Results from these field-based evaluations demonstrate the capacity of CALIOP for quantitatively detecting bbp from below-surface ocean particles, with retrieved bbp values within the range of variability associated with alternative ocean color–based algorithms. This success justifies a preliminary examination of global CALIOP bbp data.
3.2 Global CALIOP bbp and Ocean Carbon Stocks
 Phytoplankton production fuels mixed-layer plankton communities, with an average turnover time for the global phytoplankton on the order of 2–6 days [Behrenfeld and Falkowski, 1997]. Accordingly, the global open-ocean distribution of phytoplankton biomass (Cphyto) is qualitatively similar to that of total particulate organic carbon (POC). This spatial variability in suspended particle loads directly impacts light scattering properties in the surface ocean, allowing optically based assessments of POC [e.g., Loisel et al., 2001; Stramski et al., 2008; Cetinić et al., 2012] and Cphyto [Behrenfeld and Boss, 2003, 2006; Behrenfeld et al., 2005]. Over most of the permanently stratified ocean (roughly between 40°N and 40°S latitudes) [Behrenfeld et al., 2006], Cphyto and POC concentrations are relatively low and stable over the annual cycle [Siegel et al., 2013]. In upwelling systems, monsoon regions, and at high latitudes where physical processes significantly disturb ecosystem balances [Behrenfeld et al., 2013] and enhance surface nutrient loads [Sverdrup, 1955], strong seasonal cycles in Cphyto and POC may be observed. Accordingly, this spatial and seasonal variability in plankton stocks should be apparent in global patterns of bbp.
 Combining all CALIOP bbp data for our 2006–2012 analysis period yields a global climatology that exhibits all the anticipated major ocean plankton features (Figure 2a). Elevated bbp values in the subarctic Atlantic reflect the region's large spring bloom, while somewhat lower average values are found in the seasonally iron-limited subarctic Pacific. Patchy blooms in the Southern Ocean are also reflected in the CALIOP bbp data and correspond to varying sources of surface iron. Likewise, the permanently stratified oceans have the diminished values of bbp expected for these low-nutrient, low-biomass waters, except in regions of upwelling (e.g., equatorial Pacific) (Figure 2a). Climatologies of bbp data for the Boreal summer (June–August) (Figure 3a) and Boreal winter (December–February) (Figure 3b) further illustrate the strong seasonality of high-latitude plankton stocks and, again, demonstrate the feasibility of characterizing below-surface ocean particle stocks and their variability with a space-based lidar.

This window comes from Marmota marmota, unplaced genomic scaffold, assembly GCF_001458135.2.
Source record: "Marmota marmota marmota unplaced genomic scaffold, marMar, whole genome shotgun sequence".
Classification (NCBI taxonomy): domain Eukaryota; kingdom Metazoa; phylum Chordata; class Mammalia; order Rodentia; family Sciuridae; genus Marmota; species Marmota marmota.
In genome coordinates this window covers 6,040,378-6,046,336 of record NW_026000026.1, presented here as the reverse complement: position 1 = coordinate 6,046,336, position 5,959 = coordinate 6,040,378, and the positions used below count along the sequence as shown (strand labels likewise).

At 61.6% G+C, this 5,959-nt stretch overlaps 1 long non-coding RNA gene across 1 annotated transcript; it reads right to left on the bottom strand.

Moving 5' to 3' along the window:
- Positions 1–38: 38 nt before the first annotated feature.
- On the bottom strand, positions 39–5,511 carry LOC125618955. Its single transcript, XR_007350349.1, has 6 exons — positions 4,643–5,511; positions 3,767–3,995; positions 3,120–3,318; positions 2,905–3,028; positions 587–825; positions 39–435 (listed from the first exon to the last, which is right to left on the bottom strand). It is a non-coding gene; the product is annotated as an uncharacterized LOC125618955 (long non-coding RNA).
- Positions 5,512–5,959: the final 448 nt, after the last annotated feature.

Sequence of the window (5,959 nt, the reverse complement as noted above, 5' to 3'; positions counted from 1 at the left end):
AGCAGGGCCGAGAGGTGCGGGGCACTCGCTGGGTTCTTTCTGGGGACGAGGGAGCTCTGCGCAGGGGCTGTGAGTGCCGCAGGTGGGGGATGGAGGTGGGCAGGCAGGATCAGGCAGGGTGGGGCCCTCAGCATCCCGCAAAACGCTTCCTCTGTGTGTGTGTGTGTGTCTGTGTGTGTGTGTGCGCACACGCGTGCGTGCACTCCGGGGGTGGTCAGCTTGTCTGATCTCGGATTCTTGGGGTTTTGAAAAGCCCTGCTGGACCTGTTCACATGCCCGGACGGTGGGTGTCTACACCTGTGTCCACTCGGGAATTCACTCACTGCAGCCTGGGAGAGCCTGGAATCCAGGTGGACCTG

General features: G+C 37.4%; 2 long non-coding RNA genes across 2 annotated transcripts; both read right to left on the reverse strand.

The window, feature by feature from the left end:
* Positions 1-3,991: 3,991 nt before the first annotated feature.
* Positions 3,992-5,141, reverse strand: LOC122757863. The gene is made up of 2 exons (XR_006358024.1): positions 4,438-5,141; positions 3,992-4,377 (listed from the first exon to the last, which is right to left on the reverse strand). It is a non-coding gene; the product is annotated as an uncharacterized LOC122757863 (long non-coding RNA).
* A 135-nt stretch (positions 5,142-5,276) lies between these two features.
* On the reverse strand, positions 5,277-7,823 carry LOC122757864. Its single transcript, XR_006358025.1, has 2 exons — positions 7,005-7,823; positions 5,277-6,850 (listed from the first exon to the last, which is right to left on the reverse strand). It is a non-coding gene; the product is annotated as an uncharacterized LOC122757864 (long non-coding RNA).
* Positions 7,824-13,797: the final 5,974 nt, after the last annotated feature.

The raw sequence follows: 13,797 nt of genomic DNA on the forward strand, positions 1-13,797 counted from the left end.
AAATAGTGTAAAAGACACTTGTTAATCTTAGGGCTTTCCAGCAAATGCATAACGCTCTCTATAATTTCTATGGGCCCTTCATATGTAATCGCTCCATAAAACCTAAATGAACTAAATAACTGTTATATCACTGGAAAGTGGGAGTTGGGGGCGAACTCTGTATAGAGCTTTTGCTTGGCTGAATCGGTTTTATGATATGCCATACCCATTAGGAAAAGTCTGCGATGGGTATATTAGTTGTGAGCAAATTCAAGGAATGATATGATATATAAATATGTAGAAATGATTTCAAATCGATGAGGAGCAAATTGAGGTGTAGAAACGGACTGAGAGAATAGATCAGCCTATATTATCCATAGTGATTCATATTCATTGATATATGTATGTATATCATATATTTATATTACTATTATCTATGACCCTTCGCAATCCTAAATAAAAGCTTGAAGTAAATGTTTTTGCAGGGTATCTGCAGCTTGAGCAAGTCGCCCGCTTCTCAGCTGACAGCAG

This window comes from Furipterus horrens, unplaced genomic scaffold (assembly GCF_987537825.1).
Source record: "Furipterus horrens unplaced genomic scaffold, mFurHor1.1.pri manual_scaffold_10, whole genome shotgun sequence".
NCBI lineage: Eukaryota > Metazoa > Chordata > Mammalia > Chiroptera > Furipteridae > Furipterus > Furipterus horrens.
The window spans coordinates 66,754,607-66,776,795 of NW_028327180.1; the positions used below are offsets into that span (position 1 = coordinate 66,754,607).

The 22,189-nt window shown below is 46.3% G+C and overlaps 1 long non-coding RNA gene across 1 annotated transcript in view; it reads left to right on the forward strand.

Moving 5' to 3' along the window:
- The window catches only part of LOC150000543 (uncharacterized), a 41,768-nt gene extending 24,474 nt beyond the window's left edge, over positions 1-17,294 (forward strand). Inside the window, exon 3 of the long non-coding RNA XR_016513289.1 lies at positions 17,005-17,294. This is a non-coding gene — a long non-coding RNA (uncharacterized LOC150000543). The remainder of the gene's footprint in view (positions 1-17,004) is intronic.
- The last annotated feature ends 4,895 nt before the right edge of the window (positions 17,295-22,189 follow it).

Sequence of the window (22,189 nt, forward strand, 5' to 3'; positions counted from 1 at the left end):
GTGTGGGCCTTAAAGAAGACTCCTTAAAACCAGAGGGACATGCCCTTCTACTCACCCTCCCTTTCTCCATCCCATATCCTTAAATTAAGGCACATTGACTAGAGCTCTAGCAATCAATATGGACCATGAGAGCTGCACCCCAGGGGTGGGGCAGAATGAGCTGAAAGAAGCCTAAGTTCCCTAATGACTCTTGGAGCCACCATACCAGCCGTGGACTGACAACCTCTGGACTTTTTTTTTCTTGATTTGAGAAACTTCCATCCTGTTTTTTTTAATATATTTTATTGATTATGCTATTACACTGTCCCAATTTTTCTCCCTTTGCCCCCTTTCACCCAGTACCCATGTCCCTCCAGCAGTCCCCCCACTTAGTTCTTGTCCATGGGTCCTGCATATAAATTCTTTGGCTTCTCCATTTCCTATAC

Compared to CALIOP data, the 2006–2012 global climatology of GSM bbp data shows diminished high-latitude blooms but comparable values in lower-latitude oligotrophic regions (Figure 2b). For the same period, the QAA climatology gives similar-magnitude high-latitude blooms as CALIOP but significantly elevated bbp values in clearer waters (Figure 2c), consistent with our field-based results (Figures 1b and S3). Overall, the global distribution of CALIOP bbp values is consistent with many features in the GSM and QAA retrievals and well within the range of uncertainty between these two passive ocean color–based algorithms.